Central Tech dome plan may limit community access to green space

Dennis Hanagan –

The Toronto District School Board is still waiting to hear if it will be allowed to issue permits for public use of the playing field at its Central Tech high school.

The city’s Committee of Adjustment (COA) was to rule on the matter Jan. 22 but granted a 3-month deferral after considering a letter from Trinity-Spadina Councillor Adam Vaughan whose Ward 20 includes the school.

Central Tech's field

Central Tech’s field

Vaughan doesn’t like a board plan that would upgrade the field with artificial turf and in winter place a dome over it.

The school is a heritage-designated building, but Vaughan is proposing a reassessment of the school and the field together for their combined heritage value.

Prime minister Sir Robert Borden laid the cornerstone of the school’s main building in 1913, and during the Second World War Canadian men and women were trained there in wireless operating, aircraft mechanics, and tank repair.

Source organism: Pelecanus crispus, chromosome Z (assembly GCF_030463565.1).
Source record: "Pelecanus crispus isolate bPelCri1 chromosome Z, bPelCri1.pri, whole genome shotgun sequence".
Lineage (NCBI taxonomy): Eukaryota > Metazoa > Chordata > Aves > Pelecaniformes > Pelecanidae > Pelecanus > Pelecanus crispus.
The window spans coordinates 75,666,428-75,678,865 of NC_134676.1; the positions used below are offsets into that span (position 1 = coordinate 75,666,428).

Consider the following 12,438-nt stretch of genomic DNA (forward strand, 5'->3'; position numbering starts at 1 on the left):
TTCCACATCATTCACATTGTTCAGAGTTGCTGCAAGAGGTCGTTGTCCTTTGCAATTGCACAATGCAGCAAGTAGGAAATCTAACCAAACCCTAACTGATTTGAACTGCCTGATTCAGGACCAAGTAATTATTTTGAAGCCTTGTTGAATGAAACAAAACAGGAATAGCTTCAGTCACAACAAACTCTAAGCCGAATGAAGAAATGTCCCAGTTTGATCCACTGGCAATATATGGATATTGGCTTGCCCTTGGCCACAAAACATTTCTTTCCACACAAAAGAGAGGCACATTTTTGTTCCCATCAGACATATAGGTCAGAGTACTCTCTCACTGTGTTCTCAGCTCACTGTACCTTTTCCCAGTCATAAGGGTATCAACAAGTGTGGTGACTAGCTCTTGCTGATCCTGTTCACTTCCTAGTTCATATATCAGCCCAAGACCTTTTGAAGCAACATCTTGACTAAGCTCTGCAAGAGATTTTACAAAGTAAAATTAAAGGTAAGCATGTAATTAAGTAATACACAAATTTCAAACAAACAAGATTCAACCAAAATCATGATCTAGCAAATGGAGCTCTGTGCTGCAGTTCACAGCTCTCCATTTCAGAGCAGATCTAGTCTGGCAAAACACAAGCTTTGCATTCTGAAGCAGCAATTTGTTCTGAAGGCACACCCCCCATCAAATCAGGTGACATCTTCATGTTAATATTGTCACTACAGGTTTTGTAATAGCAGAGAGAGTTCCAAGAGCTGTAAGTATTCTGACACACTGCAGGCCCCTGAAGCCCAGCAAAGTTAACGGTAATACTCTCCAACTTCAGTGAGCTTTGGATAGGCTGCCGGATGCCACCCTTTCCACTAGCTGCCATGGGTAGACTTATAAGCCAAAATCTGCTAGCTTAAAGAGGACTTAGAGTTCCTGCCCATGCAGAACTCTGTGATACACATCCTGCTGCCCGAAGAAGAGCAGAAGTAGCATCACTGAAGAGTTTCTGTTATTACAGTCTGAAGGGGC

TDSB chair Chris Bolton said in an interview that board lawyers attended the COA meeting to ask that the board be allowed to issue permits for groups to use the field.

He noted the field also serves as a centre for track and field and major events put on by other schools in the area because, other than the one to the south at Ryerson Community School, it’s full size.

“Right now it’s in very bad repair and constantly having to be re-sodded,” Bolton said.

Along with the artificial turf, the track and bleachers would be upgraded. Bolton said the entire project is hoped to be in place by Sept. 1.

Vaughan wrote in a recent newsletter to constituents that many area residents have raised concerns about the board’s dome and permit plan. “We have heard concern that the public’s free accessibility to the green space in the community will be permanently restricted.”

“Only those who are able and willing to pay will have access to this important common area: this is essentially privatization of public space,” the councillor wrote.

“In addition, installing a turf field over one of the largest green spaces in the neighbourhood will create a heat island effect, and drainage problems may occur with storm water run-off.”

“Installing a dome over the field in winter months will create a visual barrier on Bathurst St. and block views of a historically significant building,” Vaughan wrote.